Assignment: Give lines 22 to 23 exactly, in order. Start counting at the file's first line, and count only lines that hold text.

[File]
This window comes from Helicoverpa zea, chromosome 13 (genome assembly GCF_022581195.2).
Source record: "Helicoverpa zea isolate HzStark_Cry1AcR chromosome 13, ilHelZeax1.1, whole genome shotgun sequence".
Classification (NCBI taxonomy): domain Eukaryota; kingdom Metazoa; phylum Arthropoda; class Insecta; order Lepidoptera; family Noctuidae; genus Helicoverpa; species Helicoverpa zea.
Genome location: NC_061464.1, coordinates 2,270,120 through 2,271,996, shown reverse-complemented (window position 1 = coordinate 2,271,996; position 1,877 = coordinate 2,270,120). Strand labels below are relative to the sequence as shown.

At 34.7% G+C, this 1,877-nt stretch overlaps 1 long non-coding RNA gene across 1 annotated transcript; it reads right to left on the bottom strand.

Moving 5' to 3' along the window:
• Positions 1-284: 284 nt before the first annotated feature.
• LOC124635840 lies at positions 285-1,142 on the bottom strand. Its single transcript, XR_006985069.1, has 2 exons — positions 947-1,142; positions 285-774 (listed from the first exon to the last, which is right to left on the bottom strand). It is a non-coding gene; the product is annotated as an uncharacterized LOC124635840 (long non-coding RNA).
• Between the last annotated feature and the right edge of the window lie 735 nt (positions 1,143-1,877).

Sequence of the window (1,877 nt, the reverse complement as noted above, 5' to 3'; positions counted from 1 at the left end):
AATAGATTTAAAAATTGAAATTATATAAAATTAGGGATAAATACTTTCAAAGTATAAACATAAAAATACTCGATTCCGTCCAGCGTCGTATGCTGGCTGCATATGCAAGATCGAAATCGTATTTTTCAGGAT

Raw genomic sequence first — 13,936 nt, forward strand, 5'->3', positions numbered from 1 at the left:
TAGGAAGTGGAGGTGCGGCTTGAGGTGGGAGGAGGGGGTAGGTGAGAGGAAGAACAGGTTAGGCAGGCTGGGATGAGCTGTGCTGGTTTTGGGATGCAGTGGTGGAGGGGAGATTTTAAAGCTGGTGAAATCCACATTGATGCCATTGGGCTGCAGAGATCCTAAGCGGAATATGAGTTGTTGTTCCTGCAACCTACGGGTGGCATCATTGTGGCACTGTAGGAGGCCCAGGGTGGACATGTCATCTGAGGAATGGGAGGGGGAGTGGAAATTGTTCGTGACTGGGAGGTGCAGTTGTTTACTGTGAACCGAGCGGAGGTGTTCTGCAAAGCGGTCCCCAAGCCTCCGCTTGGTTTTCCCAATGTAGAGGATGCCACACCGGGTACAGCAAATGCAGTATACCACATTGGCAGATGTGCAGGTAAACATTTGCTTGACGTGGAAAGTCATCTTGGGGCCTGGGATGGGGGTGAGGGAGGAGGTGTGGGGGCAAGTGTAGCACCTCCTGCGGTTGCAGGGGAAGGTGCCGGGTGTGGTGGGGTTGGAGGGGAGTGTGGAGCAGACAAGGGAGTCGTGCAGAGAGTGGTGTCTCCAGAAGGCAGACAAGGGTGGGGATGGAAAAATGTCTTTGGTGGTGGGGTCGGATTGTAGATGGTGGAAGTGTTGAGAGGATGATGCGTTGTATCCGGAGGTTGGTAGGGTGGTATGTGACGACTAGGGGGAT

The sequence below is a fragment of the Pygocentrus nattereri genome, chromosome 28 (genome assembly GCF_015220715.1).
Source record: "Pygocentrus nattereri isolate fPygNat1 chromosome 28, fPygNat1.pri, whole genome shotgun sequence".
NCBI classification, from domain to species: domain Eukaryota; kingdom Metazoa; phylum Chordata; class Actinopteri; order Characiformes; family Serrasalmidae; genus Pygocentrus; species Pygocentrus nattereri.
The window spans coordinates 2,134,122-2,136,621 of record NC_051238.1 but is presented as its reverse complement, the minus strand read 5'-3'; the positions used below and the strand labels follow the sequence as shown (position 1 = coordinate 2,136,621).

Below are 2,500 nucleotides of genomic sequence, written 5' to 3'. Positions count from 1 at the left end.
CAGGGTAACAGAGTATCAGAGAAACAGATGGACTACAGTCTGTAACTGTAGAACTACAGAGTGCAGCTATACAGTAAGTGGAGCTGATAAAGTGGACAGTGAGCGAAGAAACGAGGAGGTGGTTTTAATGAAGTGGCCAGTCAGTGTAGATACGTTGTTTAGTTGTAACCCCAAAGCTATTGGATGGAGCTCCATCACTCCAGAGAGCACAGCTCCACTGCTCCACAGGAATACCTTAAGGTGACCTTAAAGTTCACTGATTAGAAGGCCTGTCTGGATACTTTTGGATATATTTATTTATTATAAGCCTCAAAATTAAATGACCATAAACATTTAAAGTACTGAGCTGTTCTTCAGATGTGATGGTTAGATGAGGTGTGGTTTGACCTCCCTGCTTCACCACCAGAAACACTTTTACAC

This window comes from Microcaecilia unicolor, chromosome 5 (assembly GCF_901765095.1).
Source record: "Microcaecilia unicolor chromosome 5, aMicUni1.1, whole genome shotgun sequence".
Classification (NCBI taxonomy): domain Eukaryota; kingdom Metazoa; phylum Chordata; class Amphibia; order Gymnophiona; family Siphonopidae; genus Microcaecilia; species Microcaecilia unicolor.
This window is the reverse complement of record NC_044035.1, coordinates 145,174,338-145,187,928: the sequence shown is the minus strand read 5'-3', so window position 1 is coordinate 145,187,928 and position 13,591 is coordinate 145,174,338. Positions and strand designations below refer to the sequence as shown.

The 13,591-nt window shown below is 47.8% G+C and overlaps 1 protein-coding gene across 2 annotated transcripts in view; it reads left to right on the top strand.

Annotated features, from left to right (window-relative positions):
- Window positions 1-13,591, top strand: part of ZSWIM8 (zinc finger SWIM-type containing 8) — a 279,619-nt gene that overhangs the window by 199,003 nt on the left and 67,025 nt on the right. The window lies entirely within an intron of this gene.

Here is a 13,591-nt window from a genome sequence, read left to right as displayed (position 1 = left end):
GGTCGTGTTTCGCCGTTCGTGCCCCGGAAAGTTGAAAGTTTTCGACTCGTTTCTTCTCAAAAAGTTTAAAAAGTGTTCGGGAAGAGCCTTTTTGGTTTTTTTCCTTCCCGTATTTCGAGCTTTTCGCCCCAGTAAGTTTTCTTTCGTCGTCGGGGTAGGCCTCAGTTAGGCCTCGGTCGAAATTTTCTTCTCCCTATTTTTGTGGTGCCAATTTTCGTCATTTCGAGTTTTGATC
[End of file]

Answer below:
Classification (NCBI taxonomy): domain Eukaryota; kingdom Metazoa; phylum Chordata; class Amphibia; order Gymnophiona; family Siphonopidae; genus Microcaecilia; species Microcaecilia unicolor.
This window is the reverse complement of record NC_044035.1, coordinates 145,174,338-145,187,928: the sequence shown is the minus strand read 5'-3', so window position 1 is coordinate 145,187,928 and position 13,591 is coordinate 145,174,338. Positions and strand designations below refer to the sequence as shown.